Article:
COVID-19 permanently changed the way places of public accommodation like restaurants, theaters, medical facilities, arenas, gyms, and many other proprietors of mainstream American activities must operate in order to accommodate people with newly-defined, COVID-19-related disabilities under Title III of the Americans with Disabilities Act (ADA). The required modifications will affect all patrons and employees of these establishments. Under the ADA, places of public accommodation are barred from discriminating against people with disabilities in the full and equal enjoyment of goods, services, and facilities. Infectious diseases like tuberculosis and HIV have been categorized as disabilities under the ADA, and COVID-19 is defining new categories of individuals with disabilities (including individuals vulnerable to COVID-19 complications) as revealed in this paper. Places of public accommodation will be required to establish non-discriminatory methods to identify “direct threats,” to modify policies and procedures for COVID-19-related disability groups identified here, and remove structural barriers that discriminate against those same groups. Controversial measures like fever checkpoints, mandatory face masking, and required social distancing are discussed in depth and analyzed in light of the ADA’s requirements.
The article by Eric Harmon is about the regulatory definition of milk, which defines it narrowly, and the FDA’s potential action to begin enforcing it. The article is focused on that potential and its impact on the plant-based milk industry and labeling of plant-based milks.
Hannah Meehan discusses the removal of the "physical presence" requirement following South Dakota v. Wayfair and Missouri's potential responses.
Airborne Argus?: St. Louis, Persistent Surveillance Systems, and Stabilizing the Lofty Aims of Fourth Amendment Jurisprudence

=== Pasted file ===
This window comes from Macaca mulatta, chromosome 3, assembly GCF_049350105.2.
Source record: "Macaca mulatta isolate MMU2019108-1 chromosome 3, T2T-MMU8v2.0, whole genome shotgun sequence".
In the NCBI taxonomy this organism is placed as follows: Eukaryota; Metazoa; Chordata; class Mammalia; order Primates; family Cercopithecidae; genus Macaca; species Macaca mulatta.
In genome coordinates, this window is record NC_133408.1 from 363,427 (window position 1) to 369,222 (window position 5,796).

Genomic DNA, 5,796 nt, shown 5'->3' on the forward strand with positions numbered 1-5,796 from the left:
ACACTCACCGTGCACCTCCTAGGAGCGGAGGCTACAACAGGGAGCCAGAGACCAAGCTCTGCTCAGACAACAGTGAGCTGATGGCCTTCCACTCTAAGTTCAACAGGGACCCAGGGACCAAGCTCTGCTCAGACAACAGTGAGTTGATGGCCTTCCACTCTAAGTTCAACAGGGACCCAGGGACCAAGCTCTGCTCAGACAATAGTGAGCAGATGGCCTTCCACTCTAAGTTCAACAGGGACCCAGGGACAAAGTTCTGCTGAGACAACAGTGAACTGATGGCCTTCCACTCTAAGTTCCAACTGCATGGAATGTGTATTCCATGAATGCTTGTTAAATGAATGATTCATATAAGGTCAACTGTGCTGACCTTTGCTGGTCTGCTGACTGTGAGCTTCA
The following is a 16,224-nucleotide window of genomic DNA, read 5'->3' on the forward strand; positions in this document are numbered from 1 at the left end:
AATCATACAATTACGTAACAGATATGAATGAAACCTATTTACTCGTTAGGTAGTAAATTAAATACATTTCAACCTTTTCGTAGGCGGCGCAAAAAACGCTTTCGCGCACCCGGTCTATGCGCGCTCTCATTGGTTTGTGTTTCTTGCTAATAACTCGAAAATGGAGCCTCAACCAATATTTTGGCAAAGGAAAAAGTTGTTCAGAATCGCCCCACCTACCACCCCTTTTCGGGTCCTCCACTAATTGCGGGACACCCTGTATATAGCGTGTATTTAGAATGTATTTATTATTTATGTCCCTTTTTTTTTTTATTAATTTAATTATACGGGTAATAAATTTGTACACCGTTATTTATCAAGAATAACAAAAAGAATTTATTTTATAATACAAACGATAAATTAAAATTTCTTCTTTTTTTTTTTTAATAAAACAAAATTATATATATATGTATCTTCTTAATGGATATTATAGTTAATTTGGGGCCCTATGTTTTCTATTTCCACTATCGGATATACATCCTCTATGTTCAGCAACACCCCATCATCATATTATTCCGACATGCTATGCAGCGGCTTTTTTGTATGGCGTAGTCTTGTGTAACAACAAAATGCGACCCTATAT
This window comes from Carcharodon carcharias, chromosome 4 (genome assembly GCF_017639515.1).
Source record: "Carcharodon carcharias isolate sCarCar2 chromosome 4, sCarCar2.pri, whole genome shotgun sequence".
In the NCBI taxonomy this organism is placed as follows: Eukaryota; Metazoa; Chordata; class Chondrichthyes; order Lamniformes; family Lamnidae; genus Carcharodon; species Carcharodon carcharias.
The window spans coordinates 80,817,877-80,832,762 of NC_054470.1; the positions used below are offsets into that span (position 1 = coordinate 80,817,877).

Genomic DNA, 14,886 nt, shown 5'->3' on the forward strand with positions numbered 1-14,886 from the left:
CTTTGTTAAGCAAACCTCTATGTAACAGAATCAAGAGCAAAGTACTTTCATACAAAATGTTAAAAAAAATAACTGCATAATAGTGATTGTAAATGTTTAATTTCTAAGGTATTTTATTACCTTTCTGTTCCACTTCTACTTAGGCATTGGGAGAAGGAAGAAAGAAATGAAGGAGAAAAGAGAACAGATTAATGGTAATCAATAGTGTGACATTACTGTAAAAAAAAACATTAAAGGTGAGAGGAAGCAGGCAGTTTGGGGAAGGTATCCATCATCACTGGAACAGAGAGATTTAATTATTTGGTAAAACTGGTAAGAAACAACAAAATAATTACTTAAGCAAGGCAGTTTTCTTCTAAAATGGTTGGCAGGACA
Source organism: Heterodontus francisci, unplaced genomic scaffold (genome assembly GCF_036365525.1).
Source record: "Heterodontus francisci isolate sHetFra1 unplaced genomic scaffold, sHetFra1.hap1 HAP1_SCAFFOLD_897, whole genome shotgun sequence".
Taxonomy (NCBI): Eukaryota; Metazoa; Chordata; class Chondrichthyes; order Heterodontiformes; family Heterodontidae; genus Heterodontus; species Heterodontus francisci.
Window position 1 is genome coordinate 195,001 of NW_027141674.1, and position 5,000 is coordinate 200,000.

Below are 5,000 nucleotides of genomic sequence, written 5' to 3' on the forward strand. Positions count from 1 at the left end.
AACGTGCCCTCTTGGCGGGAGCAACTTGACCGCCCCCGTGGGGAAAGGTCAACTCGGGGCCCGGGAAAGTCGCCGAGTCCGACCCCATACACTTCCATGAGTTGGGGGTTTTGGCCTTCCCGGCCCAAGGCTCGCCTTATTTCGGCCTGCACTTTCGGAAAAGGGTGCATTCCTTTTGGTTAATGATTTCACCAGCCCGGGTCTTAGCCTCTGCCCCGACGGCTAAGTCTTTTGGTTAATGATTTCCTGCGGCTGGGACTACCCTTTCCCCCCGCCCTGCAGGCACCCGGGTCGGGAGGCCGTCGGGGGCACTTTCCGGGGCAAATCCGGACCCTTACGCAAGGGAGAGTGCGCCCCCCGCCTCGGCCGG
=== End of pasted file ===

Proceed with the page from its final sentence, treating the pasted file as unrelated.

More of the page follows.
In October of last year, the City of St. Louis considered implementing an unprecedented aerial surveillance program. In this article, Jacob Schlosser discusses this powerful but legally questionable system.
The future of intellectual property, especially geographical indications, in the UK is increasingly murky. Libby McKown explores what will happen if GIs are used in the fray of hard negotiations about Brexit.
Although the federal government’s First Step Act is a move in the right direction when it comes to addressing criminal justice in America, states bear the responsibility of doing their part. In this article, Christopher Doyle-Lohse addresses the gaps Missouri must fill to achieve criminal justice reform.
The Right to Deregulate: The CFPB’s Authority to Remove the Ability-to-Pay Requirement as it Pertains to Payday Lenders
The Consumer Financial Protection Bureau is proposing to rescind the rule requiring payday lenders to assess a borrower's ability to repay the loan. This article by Ben Davisson explores the Bureau's authority to rescind its own rule despite the potentially harmful effects on vulnerable low-income consumers.
Ohio State University's attempt to trademark the word 'the' has been described as over broad and an attempt to abuse trademark protections. Alex Baldwin provides a look at other trademark applications that drew criticism from the general public, which might give insight to the application's fate.
Evolving Societal Norms and the Fourth Amendment: Government Tracking of Cellphone Locations in an Era of Commercial Tracking
In Carpenter v. United States, the Supreme Court found that a warrant was required to obtain historical location data obtained from cell-site records connected with cellphone use. In this article, Paul Tahan examines whether this holding is likely to remain good law in an era where the GPS location of a smartphone is becoming increasingly public.